BROKEN BOW, Neb. (AP) — Federal regulators say a central Nebraska feedlot underpaid dozens of employees and violated a program that hires workers from outside the United States.
The Labor Department announced Wednesday that Adams Land & Cattle Co. will pay more than $127,000 in back wages to nearly 70 employees. It will also pay more than $100,000 in penalties for violations under the H-2A program.
The voluntary H-2A program allows employers to hire and bring foreign workers to the U.S. for temporary or seasonal work when there is a shortage of domestic employees.
The department says the Broken Bow company failed to pay the required wage rate to employees. They're also accused of rejecting U.S. applicants and paying U.S. employees less than H-2A workers.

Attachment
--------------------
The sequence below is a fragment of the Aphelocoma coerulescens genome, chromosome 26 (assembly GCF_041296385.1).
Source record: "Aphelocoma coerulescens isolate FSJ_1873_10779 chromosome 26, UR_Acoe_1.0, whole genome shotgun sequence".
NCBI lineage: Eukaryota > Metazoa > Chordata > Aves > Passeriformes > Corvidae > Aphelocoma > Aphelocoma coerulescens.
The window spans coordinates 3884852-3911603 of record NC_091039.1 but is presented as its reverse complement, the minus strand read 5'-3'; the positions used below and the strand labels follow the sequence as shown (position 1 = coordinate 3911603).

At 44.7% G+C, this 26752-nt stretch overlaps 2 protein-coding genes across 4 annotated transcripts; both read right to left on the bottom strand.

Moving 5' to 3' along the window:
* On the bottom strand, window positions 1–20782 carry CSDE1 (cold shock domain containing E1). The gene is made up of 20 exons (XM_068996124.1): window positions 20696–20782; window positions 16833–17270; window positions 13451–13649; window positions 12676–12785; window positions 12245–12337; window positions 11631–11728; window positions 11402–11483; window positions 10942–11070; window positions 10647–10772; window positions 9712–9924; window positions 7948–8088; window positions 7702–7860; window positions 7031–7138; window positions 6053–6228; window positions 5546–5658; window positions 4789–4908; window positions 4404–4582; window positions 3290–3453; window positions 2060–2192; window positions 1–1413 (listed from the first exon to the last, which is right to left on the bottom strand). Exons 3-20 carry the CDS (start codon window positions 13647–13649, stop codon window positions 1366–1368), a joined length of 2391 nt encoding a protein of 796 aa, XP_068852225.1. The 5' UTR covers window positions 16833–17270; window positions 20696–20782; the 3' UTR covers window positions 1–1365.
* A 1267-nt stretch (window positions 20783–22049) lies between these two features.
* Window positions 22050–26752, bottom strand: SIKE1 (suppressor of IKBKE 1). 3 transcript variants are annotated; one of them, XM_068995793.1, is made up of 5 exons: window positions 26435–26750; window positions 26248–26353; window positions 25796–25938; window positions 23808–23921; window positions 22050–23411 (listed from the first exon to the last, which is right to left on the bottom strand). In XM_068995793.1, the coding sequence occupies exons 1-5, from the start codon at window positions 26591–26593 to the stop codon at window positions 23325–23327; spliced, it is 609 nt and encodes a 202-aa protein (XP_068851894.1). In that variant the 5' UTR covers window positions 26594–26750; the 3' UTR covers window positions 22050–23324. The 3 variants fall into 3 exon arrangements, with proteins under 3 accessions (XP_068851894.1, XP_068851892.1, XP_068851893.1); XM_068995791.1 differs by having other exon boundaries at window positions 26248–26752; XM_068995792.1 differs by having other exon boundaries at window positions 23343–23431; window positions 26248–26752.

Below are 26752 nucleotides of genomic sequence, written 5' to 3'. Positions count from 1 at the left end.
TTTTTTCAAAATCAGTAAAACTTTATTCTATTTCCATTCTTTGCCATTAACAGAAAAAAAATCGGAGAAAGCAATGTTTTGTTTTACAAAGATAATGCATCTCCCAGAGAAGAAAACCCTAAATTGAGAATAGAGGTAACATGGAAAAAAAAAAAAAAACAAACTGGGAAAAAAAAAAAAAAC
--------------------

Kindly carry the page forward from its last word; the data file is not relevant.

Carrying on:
The Adams Land & Cattle Co. corporate office in Broken Bow has released the following statement regarding the incident:
"Our company has significant cattle feeding operations in Nebraska which require a sizable workforce. During our peak seasons, our need for workers has historically exceeded local availability. In an effort to fill this need, we utilized a federal program to secure temporary workers during these exceptionally busy periods. This program is incredibly complex, and we made every effort to comply with applicable requirements. Despite our best faith efforts to comply, the Department of Labor alleged that the demanding standards of the program were not fully satisfied. Although we do not agree with this assessment, we reached an agreement with the Department of Labor several months ago and ceased our participation in this program over a year ago."